I once interviewed three mothers who were convinced that they had poisoned their children. They all reported seeing a change following an injection of a measles, mumps and rubella vaccine. The kids’ eyes had lost their sparkle, the mothers said, their speech stopped developing and they started engaging in strange behavior like flapping their arms and spinning.

The diagnosis was autism, and the mothers were convinced that a preservative in the vaccine was to blame. They were plaintiffs in what was going to be a massive class action lawsuit that would get the pharmaceutical companies to pay for what they had done, just like the tobacco companies had been forced to pay.

I remember being moved by these mothers. (What parent hasn’t felt guilty when their child suffers?) But the lawsuit did not go anywhere, and the research on which it was based has been thoroughly debunked – not just as incorrect, but also as “an elaborate fraud,” according to the medical journal in which it was published.

Instead of the issue being put to rest, however, it has only picked up steam. The number of parents who are convinced that their children are better off without immunization is on the rise, especially here in Maine, where 5.2 percent of kindergartners started the year without being vaccinated.

The evidence of the benefits of universal vaccination is overwhelming to everyone except the people who need to be convinced. Organized groups of vaccine alarmists can produce studies that support their point of view: So can climate deniers and tobacco lobbyists. And they are right that a parent has to accept some risk of a serious reaction when allowing their child to get a shot, but it’s less than 1 out of 1 million doses of the MMR vaccine, according to the federal Centers for Disease Control and Prevention.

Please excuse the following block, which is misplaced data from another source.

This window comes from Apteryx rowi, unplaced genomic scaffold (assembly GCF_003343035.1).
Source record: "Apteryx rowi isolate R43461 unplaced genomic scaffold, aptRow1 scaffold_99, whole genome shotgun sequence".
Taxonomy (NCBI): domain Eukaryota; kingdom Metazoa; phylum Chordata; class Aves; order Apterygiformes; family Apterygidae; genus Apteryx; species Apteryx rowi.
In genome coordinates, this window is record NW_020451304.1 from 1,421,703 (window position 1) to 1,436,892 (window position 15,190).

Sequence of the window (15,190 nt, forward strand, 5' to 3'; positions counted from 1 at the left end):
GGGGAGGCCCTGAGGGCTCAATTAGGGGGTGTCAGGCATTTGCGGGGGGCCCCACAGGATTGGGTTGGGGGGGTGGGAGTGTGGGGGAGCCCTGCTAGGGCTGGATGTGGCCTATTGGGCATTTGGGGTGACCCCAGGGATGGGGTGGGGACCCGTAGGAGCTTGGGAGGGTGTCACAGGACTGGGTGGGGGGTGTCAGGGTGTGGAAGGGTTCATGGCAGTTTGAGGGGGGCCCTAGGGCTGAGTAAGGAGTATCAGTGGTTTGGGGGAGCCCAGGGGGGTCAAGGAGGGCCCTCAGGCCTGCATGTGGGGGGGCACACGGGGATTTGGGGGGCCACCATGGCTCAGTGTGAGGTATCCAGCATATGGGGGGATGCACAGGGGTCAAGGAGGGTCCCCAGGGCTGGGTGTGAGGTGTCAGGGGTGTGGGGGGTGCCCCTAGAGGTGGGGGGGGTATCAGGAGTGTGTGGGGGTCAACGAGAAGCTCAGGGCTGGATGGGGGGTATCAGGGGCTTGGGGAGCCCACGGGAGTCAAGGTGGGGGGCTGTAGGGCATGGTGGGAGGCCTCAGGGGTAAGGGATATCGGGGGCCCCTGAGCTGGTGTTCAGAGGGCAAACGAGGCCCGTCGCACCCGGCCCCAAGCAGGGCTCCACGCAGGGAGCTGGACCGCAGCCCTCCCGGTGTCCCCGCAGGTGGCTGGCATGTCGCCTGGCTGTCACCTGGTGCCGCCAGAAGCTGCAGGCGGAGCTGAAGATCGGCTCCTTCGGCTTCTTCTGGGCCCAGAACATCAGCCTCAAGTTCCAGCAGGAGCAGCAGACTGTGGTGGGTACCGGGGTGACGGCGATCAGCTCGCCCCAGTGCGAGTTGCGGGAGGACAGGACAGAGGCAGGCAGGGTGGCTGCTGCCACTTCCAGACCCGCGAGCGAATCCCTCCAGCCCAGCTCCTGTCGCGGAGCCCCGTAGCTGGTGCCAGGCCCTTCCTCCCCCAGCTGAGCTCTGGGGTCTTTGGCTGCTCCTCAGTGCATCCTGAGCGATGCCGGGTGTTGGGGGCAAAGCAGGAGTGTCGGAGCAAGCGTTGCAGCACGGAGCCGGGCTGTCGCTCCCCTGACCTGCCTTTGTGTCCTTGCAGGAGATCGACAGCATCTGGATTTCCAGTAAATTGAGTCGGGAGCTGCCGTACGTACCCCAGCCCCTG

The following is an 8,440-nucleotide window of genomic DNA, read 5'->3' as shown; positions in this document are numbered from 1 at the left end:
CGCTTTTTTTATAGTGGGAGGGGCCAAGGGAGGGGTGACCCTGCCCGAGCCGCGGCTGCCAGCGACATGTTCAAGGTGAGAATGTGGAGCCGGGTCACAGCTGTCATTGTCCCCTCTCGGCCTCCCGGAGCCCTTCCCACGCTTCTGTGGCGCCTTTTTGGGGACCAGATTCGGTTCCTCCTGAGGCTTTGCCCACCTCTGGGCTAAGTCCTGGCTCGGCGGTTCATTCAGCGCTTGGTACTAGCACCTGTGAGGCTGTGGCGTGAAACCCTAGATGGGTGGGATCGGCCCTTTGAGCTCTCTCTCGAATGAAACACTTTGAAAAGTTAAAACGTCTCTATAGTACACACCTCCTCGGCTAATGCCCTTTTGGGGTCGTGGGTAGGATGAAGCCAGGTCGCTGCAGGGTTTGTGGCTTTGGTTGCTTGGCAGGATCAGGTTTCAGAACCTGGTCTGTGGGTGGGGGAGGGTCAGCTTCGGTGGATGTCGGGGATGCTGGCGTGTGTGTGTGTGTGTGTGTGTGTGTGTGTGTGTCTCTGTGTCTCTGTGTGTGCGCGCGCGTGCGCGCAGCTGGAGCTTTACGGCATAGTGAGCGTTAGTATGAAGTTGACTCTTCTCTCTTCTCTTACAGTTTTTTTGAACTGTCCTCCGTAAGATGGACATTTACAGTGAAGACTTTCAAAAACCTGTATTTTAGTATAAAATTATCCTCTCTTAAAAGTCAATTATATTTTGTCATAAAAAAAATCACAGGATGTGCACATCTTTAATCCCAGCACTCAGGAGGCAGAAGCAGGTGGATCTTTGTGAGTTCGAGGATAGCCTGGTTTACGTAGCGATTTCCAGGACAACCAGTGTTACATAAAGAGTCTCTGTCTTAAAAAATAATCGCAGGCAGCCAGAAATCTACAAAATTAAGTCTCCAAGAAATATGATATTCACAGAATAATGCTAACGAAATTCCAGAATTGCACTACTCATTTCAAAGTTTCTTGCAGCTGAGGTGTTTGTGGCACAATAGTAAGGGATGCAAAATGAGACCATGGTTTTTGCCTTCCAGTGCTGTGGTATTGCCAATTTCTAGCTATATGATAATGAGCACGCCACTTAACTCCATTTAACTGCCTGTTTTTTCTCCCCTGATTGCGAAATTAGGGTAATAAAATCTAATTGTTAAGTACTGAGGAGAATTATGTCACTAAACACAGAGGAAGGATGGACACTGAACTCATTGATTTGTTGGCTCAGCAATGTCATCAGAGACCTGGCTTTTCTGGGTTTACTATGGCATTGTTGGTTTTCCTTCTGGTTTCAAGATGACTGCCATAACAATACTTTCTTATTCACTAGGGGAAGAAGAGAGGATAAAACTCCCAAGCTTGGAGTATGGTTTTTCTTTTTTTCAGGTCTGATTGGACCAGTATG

It’s a risk smaller than the risk they take driving to the doctor’s office. And the chance of catching and dying from the disease is exponentially higher without the vaccination than with it.

What’s happening here is a far-reaching cultural shift. It involves a loss of faith in institutions, like government, medicine and the media. It is facilitated by information technology that allows people to speak only to others they agree with and assemble their own set of facts. And it is fed by fear.

Now it’s also getting political.

Once made up of a fringe of people on the far left and far right, the vaccine refuseniks are going mainstream in the 2016 presidential campaign. Some Republican contenders are trying to walk a fine line, offering general support for vaccines while suggesting that their use should be voluntary.

New Jersey Gov. Chris Christie was first, saying that parents should have a “measure of choice” when it comes to vaccination. Kentucky Sen. Rand Paul said, “I have heard of many tragic cases of walking, talking normal children who wound up with profound mental disorders after vaccines.”

And Texas Sen. Ted Cruz said he chose to have his children vaccinated, but that whether vaccines should be mandatory is a question for the states.

Clearly, these men are all reading the same polls, but their lack of leadership is appalling.

This is not some phony controversy that has no life beyond the campaign. If people choose to believe that Barack Obama was born in Kenya or that the moon landing was faked, they aren’t hurting anyone but themselves. But vaccines are different.

It is not, as the candidates seem to believe, just a matter of personal choice.

Not everyone can get vaccinated. Newborns can’t. People with compromised immune systems can’t either.

Their lives depend on making cases of communicable diseases are as rare as possible. And when families refuse to vaccinate, they are putting those lives at risk.

Vaccine opponents – like Katherine Paul of Freeport, who wrote a column published in this paper Tuesday – say they are not “anti-vaccine,” but object to the way the government regulates the pharmaceutical industry. Opting out “is a tool to pressure those entities to thoroughly study and report on the safety of these drugs for all children, not just most children,” she said.

What should we expect politicians to say about people who are willing to take risks with their neighbors’ health as a “tool to pressure”? It’s not what we have heard from them so far.

Anecdotal tales of children who may have been damaged by vaccines are heartbreaking, but they cannot be allowed to outweigh conclusive scientific proof that vaccines are one of the greatest life-saving inventions in history.

Science, not anecdotes, should rule here. And political leaders should not be afraid to tell the truth.

Greg Kesich is the editorial page editor. He can be contacted at 791-6481 or at:

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